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Lacking charisma, Wilson performs in the clutch

Brian Murphy
Yahoo Sports

Not to say the PGA Tour is off to a quiet start after a fortnight in Hawaii, but somehow the storyline of Mark Wilson, the 239th-ranked player in the world, bagging a win at the Sony Open never came up during the postgame press conferences of Tom Brady or Rex Ryan in New England.

This is the time of year, fellow duffer, when the NFL playoffs tend to obscure PGA Tour Sundays, especially when it's Sexy Rexy leading his New York Jets to a major upset at New England. Meanwhile a guy most of you have never heard of is plodding away at Waialae, holding off the likes of Steve Marino (112th in the world), Matt Bettencourt (237th) and Jimmy Walker (263rd).

Sure, Matt Kuchar (13th) was in his customary contending spot; and yes, the underrated Tim Clark (26th) made a charge with a final-round 64, but suffice it to say that the buzz at the Sony Open was as gentle as the strum of a ukulele.

This is not to overlook the accomplishment of Wilson, who now has three tour wins and a ticket to his first-ever Masters. It is, however, to acknowledge that a Hawaiian swing that produced Jonathan Byrd and Wilson as winners doesn't exactly fit the game plan laid out by commish Tim Finchem, who would have preferred a headline-grabbing win from a young blazer like Anthony Kim (tie-13th) or Jason Day (tie-20th). With no Tiger, Phil, Rory, Graeme or Lee – yes, we're all on a first-name basis with our heroes now – leaderboards can get a little low on the buzz-o-meter.

To compete with football in January, maybe golf needs a Rex Ryan figure, claiming the Sony Open is "personal" between him and the trade winds. Maybe golf needs an Antonio Cromartie, calling another player an expletive, as the Jets' Cromartie did to Patriots QB Tom Brady. Maybe golf needs a salacious scandal, like Ryan's foot-fetish videos starring his wife, to stir up the prurient interests of golf fans …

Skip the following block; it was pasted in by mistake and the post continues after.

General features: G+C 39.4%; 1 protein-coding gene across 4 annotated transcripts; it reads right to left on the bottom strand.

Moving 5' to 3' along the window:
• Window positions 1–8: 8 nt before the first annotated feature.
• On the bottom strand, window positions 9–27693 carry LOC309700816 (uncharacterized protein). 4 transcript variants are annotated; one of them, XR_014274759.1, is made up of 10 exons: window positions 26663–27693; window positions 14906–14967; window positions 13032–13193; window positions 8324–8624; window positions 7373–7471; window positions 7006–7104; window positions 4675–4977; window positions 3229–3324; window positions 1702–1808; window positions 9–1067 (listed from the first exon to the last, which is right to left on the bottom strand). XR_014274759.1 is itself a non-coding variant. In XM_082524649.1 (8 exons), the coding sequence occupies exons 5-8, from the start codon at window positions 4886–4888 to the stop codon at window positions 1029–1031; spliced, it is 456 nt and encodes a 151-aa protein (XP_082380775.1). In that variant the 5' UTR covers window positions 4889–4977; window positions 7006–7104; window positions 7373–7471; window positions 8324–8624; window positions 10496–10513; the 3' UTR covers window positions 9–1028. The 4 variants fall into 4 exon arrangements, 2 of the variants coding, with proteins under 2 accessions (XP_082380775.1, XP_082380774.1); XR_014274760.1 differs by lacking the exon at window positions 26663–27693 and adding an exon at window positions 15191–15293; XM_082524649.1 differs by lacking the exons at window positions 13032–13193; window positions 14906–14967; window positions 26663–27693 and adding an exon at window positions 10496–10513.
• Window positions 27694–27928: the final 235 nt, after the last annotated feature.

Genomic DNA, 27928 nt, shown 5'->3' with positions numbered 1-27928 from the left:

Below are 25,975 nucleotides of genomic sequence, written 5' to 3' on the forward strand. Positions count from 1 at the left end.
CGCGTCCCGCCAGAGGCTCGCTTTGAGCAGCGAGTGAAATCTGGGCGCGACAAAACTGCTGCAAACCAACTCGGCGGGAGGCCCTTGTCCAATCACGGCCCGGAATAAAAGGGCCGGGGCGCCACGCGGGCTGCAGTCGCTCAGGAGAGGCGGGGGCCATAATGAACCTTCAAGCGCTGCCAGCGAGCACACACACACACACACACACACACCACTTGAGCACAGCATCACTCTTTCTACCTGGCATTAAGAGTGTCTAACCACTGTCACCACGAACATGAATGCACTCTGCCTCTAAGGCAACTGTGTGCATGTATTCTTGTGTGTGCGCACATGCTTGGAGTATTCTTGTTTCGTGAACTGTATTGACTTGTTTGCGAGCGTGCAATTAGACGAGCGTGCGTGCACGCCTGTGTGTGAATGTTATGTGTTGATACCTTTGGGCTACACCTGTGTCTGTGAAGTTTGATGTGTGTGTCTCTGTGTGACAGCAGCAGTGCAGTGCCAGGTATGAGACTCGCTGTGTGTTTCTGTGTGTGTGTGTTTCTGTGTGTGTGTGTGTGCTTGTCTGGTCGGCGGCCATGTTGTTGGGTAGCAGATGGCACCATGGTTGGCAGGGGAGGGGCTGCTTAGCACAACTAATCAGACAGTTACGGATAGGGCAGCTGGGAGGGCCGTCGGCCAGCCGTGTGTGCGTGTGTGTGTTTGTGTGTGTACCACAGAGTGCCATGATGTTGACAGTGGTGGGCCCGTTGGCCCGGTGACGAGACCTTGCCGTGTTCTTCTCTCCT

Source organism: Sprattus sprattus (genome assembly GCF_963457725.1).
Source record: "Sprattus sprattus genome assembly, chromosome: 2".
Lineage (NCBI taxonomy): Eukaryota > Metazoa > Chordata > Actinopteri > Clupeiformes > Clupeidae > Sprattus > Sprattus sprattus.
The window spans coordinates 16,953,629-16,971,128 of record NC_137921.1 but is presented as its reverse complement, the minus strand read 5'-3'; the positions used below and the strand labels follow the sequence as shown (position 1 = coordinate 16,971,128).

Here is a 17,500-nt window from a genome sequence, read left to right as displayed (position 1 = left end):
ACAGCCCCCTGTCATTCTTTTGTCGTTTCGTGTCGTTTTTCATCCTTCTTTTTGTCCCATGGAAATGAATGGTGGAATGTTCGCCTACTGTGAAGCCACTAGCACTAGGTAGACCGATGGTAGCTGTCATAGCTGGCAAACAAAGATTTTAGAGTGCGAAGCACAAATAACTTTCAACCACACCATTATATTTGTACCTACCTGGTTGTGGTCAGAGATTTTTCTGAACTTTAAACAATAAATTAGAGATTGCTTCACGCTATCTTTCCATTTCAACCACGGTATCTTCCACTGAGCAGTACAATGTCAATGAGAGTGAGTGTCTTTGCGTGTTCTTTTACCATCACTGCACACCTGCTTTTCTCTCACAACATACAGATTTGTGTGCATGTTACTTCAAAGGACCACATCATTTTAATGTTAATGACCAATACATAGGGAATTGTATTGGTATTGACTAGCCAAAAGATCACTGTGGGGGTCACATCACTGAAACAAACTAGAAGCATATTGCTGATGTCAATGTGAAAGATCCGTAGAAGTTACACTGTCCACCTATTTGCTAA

Wait. Stop right there. The golf world (cough, Tiger) has gone down that salacious road (cough, Tiger) before, and it didn't work out too well (cough, Tiger).

What counts for scandal these days is the Dustin Johnson-Natalie Gulbis "are they or aren't they?" dating story, which says more about golf's current lack of interesting storylines than it does about the true degree of interest in whether or not Dustin and Nat were going one milkshake/two straws down at the soda fountain. For the record, Johnson told the AP they are not dating. I'm sure that went over well in the Gulbis camp, especially after the Golf Channel cameras caught her following Johnson around Kapalua like a puppy dog last week.

The Sony Open could have used Johnson's skill and charisma, but he pulled out to allegedly take care of some things on the mainland – and no, he said, it had nothing to do with Gulbis. (Again, Natalie's self-esteem must be soaring.)

Back to Wilson, our winner. If you're reading this column, you probably want to know who this 36-year-old Wisconsin native is, aside from his 2007 Honda Open win and his 2009 win in Cancun – the dreaded "alternate" event held opposite the WGC-Match Play, where the top 64 players in the world do battle. Winning the "alternate" event always carries with it a stigma, that attitude from media jackals like me of "Yeah, you won, but … ".

Wilson actually has an interesting past as a junior golf phenom who played road kill for a teenage Tiger Woods at the 1992 U.S. Junior Amateur at Wollaston G.C. in Milton, Mass. Two holes up on Tiger with six holes to play, Wilson got flattened by Tiger in a 1-down loss that, as Earl Woods might have said, let the legend grow that much more. It was the second of Tiger's three consecutive U.S. Junior titles, before he won three consecutive U.S. Amateurs – and I'll wrestle anybody, including Rex Ryan, who doesn't think Tiger winning six consecutive USGA Junior and Amateur championships in the fickle format of match play while going through puberty isn't his most impressive achievement in the game.

Nineteen years later, Wilson made no bogeys on a marathon 36-hole day of golf in Oahu, caused by Thursday's cancellation due to weather. His par save on 17 was the key to his win: getting up and down on a tricky par-3, then making a 12-foot slider to stay one shot ahead of Clark.

He birdied 18 for a two-shot win, and told us afterward that he recently attended church where the pastor noted in his sermon that a worried mind was wasting energy, to control what you can control and let the positive vibes flow. Nice lesson, that.